The main concept gives a boost to the characterization; the protagonists’ traits are gradually shaped by the memories of their former selves. Therefore, character development somehow depends on how the protagonists let their memories affect their present life. Despite its simple plot structure and narrative, Two Moons gives an interesting perspective on past life, reincarnation and profound life lessons. Duorth may seem better than Earth in many aspects, but it is actually heading onto similar destructive paths. The progress of science and technology depends on people’s memories, and governments and powerful agencies are always on the lookout for individuals who have past lives with valuable knowledge, which is an easy way to succumb to greed. Overall, Two Moons is rich with thought-provoking political, religious, and moral themes that are united under the subject of rebirth, which makes it an interesting YA sci-fi fantasy from R.E. Johnston.




Ruffina Oserio

Two Moons: Memories from a World with One by RE Johnston is a beautiful novel set in a parallel world, a planet called Duorth, one where two moons grace the skies. Inhabitants of this planet have dreams they call memories — they are moments from a past life. While memories from a previous life on Earth are endearing to some, they represent something frightening for young Jay Shipman. Although his mother confesses to having had memories of killing and being killed when she was his age, Jay’s memories are dreadful, reminding him that he was once a lead scientist in a team developing a super-secret biological weapon, something that would bring contagion and death. In a breathtaking adventure, and with their world under serious threat, will Jay allow his recollections of a previous life to guide him in making positive steps or will he recreate the life he lived?

Read on to discover how a boy who once was a deadly instrument in the hands of a government becomes a tool that gives power to the people and enables them to pursue values of justice and peace and to shape their destiny. This is a great story with interesting characters and readers will enjoy the protagonist and his friends as they embark on a journey that will change the course of their history. The themes of friendship, family, and education are well explored in this narrative and RE Johnston’s characters are real and compelling. Characters like Jay, Vick, Twila, Vlad, and a host of others will remain in the minds of readers. The idea of characters being able to have recollections from their previous lives is ingenious and it gives a unique angle that sets this book above the rest. Two Moons: Memories from a World with One features a simplicity of style and prose that is delightful to read.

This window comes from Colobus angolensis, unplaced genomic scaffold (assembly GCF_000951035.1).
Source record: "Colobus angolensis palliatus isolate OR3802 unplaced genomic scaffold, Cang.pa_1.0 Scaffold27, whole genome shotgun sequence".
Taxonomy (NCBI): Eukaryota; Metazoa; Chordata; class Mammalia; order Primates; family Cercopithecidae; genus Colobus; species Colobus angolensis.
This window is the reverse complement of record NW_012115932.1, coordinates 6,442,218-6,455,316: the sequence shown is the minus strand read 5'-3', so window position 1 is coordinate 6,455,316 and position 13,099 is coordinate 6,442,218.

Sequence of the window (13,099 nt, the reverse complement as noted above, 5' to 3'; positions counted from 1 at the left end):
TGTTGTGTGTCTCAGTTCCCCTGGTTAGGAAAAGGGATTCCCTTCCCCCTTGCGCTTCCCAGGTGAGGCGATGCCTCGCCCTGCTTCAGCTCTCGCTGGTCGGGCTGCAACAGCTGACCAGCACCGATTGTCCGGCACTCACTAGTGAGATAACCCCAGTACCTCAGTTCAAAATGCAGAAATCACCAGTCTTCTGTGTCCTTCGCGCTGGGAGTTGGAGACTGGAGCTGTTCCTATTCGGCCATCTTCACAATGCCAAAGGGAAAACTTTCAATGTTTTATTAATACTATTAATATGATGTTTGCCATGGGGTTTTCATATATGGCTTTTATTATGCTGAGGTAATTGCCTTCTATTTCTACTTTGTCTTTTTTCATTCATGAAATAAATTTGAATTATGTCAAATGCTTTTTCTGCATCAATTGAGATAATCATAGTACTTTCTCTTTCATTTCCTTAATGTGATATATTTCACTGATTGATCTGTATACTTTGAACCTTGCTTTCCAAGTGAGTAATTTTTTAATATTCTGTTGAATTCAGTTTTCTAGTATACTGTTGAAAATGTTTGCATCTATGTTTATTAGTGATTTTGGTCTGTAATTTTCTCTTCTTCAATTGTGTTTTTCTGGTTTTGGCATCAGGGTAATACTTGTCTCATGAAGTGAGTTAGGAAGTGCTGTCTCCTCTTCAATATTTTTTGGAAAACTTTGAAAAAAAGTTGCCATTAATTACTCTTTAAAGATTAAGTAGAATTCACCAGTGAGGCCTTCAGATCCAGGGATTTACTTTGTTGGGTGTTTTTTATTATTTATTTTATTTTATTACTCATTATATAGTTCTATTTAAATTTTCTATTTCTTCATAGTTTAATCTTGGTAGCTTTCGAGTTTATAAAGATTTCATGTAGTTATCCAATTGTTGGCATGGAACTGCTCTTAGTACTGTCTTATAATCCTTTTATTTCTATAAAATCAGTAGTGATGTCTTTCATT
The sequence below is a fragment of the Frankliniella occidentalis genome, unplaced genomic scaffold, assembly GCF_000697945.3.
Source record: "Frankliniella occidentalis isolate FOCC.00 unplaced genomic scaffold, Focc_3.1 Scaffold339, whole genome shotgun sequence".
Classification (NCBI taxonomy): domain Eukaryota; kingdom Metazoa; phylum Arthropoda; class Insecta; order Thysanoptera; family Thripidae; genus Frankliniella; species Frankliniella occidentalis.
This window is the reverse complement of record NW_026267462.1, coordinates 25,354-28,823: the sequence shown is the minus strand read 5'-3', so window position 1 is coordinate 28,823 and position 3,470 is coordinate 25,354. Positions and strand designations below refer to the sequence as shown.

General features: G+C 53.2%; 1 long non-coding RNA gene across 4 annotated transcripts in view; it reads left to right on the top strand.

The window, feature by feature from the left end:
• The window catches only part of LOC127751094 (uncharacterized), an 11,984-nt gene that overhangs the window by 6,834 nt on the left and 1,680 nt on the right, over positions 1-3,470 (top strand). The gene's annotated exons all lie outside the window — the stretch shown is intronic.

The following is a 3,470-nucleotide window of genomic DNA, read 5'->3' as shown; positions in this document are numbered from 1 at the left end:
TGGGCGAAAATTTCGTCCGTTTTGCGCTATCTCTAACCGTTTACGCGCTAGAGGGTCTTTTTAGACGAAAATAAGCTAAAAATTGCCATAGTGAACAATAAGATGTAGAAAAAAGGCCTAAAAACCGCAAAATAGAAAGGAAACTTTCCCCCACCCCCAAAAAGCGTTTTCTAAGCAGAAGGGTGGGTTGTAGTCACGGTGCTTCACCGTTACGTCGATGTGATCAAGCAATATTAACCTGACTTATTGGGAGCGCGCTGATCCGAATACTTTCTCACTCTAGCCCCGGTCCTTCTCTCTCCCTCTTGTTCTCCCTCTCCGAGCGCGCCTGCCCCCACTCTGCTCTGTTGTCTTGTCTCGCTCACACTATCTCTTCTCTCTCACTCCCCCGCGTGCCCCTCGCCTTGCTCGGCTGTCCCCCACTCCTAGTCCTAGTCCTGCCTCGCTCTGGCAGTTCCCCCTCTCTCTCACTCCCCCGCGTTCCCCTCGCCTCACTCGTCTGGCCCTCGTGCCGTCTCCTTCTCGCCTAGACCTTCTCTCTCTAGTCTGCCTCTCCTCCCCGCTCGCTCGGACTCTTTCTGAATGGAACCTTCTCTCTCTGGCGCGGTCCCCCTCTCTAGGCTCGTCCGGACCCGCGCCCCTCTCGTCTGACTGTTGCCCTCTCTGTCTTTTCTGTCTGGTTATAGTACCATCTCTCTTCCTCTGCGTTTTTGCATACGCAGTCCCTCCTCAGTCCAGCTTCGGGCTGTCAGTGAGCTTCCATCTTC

Jamie Michele

Two Moons: Memories from a World with One by RE Johnston is a science fiction tale about Jay Shipman, a reincarnated humanoid on the planet Dourth, where he lives with his parents and sister. As the planet with dual moons appears to allow the capacity for individuals to remember bits and pieces of their previous lives on Earth, Jay, an above-average student with a knack for science and technology, begins having vivid dreams. “I think Jay’s entering his age of recollection. He woke from a dream that sounds like the real thing.” Jay's dreams, however, are mostly night terrors about a woman named Ri Sun-Hui, a biological scientist who was an expert in the field of infectious diseases. As the dreams become more intense, Jay is forced to confront the tangible and very real dangers of convergence between the past and present.

Two Moons by RE Johnston is a wonderful piece of literature that is able to combine all the elements of traditional science fiction within a context that feels timely and relevant. The destruction of Earth on both a biological and moral level, and the devolution of humanity (along with the plant and animal kingdoms, the latter of which are also reincarnated in Johnston's tale) at times feels eerily prophetic. I loved how at camp Jay was able to revisit areas of Earth, witnessing the ravages of ongoing war and also the corners that remain untouched. As the layers are peeled away on the Jay Shipman/Ri Sun-Hui narrative, the pace begins to quicken and the novel takes on an element of suspense that's conveyed in a way so that the book becomes impossible to put down. Overall, this is an exceptional read and I'd recommend it to anyone with an interest in thoughtful and exciting science fiction.